Brain and Body

Chief Scientist of Anti-Obesity Organization Funded by Coca-Cola Steps Down

December 3, 2015 | Kelly Tatera

Six packs of Coca Cola in glass bottles.
Photo credit: Mike Mozart

Evidence of a hidden pro-Coke agenda has been exposed.

Back in August, an anti-obesity organization called The Global Energy Balance Network (GEBN) took some major heat after The New York Times exposed that the organization was being funded by the sugary beverage giant Coca-Cola. The exposure was followed by months of criticism, which has now led to the disbandment of GEBN as well as news that the organization’s lead scientist will be stepping down.

In the wake of the controversy, health officials across the nation argued that Coke had funded GEBN with intent to play down the common association of the company’s sugary drinks with obesity. Of course, GEBN insisted that the soda giant had “no input” on the anti-obesity research, but a report published by the Associated Press last week reveals that there appears to have been some foul play behind the scenes.

SEE ALSO: Obesity: Candy, Soda, Fast Food Aren’t to Blame, Study Finds

Based on obtained emails between Coca-Cola and GEBN group leaders, the AP reports that Coke was in fact “instrumental in shaping the group.” Not only did the company hand-pick the group leaders, but AP writes that Coke actually edited the GEBN mission statement and suggested content for the organization’s website.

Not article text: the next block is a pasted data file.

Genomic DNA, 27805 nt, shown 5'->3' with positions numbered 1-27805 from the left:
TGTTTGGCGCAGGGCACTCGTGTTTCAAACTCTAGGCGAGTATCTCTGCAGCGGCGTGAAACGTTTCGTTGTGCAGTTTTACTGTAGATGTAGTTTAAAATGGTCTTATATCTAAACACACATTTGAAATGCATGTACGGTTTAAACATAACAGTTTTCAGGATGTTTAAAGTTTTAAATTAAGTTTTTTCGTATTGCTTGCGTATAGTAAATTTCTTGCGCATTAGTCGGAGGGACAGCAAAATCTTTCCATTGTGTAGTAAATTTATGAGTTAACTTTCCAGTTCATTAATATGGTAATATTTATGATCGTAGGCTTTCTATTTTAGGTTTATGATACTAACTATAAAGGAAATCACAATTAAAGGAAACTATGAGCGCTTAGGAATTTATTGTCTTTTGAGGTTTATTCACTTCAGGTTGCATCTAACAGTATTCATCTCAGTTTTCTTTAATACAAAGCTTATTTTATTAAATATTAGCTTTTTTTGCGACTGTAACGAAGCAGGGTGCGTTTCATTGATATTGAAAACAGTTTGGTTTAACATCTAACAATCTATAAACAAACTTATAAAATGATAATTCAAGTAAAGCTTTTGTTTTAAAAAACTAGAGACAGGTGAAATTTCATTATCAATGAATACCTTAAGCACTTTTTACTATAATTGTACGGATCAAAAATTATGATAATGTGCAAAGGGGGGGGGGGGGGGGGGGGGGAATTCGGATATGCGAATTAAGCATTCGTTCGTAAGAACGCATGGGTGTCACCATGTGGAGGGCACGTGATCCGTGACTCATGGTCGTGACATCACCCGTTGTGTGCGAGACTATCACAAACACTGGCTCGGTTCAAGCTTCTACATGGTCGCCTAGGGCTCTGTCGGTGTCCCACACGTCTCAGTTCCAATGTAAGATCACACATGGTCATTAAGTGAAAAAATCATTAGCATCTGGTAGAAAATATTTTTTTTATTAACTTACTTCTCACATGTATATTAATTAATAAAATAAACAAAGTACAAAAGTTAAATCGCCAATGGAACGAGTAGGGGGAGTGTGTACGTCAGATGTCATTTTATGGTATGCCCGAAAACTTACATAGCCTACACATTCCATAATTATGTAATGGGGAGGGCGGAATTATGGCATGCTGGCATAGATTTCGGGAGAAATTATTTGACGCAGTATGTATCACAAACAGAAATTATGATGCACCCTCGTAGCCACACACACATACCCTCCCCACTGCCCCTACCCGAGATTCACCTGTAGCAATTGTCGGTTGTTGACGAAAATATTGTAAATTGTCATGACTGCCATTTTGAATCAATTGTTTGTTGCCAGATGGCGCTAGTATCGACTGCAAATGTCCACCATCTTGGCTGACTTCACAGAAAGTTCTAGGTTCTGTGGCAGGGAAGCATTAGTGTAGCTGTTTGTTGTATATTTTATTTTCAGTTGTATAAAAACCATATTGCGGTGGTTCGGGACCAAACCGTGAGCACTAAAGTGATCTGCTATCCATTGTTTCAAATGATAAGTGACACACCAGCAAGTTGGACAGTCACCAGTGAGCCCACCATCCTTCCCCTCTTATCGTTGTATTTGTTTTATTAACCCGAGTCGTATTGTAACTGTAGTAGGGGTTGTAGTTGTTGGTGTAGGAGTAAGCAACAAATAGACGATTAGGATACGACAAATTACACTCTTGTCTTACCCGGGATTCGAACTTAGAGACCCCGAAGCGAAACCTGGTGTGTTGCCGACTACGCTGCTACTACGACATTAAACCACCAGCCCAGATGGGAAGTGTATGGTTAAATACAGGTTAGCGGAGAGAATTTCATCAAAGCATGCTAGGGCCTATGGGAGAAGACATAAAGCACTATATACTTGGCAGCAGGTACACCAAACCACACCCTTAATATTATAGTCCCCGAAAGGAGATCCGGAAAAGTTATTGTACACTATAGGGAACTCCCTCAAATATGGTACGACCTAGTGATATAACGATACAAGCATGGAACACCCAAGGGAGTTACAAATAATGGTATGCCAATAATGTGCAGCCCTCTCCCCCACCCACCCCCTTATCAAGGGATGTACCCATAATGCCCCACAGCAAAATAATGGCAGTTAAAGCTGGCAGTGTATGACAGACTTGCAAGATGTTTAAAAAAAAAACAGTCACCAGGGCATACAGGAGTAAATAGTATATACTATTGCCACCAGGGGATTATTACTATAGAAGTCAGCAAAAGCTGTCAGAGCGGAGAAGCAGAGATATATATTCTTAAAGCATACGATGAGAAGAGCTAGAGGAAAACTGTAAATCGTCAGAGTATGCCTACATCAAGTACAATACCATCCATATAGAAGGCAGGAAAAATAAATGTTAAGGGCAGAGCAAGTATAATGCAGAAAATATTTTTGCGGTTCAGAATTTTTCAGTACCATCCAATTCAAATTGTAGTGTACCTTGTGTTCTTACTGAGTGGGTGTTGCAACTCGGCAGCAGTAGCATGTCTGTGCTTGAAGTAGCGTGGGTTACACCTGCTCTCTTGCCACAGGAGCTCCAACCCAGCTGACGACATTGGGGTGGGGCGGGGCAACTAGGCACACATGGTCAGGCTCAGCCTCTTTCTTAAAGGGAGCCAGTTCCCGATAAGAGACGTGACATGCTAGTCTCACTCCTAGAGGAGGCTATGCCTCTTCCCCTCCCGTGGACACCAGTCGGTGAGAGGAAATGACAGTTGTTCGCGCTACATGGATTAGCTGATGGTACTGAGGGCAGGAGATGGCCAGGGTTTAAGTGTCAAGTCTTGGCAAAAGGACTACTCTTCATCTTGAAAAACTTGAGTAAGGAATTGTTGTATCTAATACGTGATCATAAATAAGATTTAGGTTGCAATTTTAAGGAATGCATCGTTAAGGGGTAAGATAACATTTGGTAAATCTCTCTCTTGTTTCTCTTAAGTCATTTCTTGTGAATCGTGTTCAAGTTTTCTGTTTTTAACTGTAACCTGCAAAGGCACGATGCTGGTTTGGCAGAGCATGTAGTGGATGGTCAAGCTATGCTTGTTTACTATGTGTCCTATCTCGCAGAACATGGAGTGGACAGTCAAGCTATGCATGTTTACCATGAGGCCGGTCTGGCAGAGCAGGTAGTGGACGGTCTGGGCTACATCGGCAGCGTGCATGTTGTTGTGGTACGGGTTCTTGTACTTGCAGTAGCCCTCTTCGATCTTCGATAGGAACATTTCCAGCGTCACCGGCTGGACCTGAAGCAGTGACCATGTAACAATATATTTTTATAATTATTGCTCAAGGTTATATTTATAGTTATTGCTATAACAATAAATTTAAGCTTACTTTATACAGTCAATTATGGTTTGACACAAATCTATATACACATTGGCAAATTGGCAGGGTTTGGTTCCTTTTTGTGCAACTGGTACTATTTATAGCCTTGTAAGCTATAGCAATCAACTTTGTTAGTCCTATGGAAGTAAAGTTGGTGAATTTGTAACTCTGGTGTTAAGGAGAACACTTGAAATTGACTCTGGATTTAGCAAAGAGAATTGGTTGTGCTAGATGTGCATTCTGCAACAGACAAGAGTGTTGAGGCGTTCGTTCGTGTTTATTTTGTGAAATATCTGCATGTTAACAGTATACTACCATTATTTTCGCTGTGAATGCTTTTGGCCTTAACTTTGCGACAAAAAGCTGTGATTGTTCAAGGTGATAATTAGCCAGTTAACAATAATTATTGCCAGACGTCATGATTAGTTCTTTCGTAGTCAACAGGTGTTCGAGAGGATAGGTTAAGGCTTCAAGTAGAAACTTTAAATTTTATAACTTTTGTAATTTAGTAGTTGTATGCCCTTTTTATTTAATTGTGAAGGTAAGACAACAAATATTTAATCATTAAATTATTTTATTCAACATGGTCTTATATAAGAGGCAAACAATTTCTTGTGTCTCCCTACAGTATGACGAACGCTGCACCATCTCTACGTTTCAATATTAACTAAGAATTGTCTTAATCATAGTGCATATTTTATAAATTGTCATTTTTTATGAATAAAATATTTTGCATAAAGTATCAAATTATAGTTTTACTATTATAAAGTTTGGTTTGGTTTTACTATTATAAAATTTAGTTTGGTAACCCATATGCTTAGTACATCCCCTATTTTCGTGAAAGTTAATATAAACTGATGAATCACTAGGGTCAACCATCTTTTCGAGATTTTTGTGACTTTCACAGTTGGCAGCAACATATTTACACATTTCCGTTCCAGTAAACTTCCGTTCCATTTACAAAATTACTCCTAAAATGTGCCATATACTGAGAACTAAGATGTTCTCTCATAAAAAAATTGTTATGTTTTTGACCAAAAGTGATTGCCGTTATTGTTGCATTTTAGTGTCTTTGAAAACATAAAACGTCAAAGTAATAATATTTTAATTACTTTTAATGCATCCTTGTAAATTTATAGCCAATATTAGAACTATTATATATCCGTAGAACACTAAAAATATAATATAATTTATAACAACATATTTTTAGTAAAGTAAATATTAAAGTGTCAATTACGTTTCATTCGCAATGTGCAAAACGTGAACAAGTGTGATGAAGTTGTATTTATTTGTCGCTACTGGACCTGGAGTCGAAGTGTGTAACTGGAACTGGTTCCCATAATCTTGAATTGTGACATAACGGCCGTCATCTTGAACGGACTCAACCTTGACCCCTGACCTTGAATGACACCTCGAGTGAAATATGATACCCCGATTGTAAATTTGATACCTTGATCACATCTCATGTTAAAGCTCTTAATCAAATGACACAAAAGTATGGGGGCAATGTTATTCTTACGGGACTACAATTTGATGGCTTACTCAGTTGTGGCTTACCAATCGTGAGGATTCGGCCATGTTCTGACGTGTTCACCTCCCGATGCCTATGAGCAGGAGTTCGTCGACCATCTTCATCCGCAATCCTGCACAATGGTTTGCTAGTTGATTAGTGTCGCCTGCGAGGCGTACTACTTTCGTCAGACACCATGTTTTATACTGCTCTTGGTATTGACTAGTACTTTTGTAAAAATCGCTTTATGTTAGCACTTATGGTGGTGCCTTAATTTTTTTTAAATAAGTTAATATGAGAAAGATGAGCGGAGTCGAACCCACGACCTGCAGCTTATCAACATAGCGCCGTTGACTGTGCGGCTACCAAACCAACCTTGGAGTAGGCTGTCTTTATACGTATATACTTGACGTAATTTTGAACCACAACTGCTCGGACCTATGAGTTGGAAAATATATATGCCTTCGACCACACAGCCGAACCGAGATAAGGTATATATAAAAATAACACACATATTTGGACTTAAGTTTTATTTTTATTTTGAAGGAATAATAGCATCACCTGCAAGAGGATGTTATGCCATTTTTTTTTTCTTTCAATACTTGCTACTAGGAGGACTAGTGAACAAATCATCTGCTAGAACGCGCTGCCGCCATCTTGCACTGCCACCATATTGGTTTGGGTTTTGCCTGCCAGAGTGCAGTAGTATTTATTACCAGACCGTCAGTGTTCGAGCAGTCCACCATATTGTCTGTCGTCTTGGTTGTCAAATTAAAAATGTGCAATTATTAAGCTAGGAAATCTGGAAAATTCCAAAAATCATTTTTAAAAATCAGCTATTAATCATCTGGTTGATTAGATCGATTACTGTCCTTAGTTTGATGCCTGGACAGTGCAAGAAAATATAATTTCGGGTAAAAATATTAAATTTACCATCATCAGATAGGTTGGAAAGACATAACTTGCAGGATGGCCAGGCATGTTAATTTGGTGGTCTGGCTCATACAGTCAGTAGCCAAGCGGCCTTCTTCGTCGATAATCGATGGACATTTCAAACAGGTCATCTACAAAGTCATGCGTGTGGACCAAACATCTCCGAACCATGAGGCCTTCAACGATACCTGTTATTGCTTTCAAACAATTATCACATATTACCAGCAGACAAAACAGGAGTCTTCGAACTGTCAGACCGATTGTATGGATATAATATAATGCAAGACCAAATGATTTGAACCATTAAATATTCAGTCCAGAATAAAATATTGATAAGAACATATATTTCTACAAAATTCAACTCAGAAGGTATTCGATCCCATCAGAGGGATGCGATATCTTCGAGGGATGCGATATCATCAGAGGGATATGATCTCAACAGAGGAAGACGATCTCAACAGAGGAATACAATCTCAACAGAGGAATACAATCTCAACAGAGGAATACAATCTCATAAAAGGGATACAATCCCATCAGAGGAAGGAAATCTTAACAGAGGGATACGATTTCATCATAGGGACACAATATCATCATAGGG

GEBN’s website now reads: “Effective immediately, GEBN is discontinuing operations due to resource limitations.”

In the midst of GEBN’s exposure, the anti-obesity organization’s chief health and science officer, Rhona Applebaum, has decided to step down. In the latest report by The New York Times, the publication said that, in an email exchange between Applebaum and James Hill, GEBN’s president, Hill suggested a study to focus blame on the rise in obesity on a lack of exercise and steer the blame away from the rise in consumption of Coca-Cola’s drinks.

What is Coke’s response to all of this? Sandy Douglas, the president of Coke North America, said he believed Coke had good intentions and that the goal was to try and be helpful, according to the AP. He says, "If folks are saying the moderate consumption of our beverages is causing obesity, then we're going to argue with that, because it's not true.”

This case sheds light upon an unsettling issue within the field of scientific research. One of the best things about science is that it’s based on truths that can be reproduced, not “truths” that can be bought.

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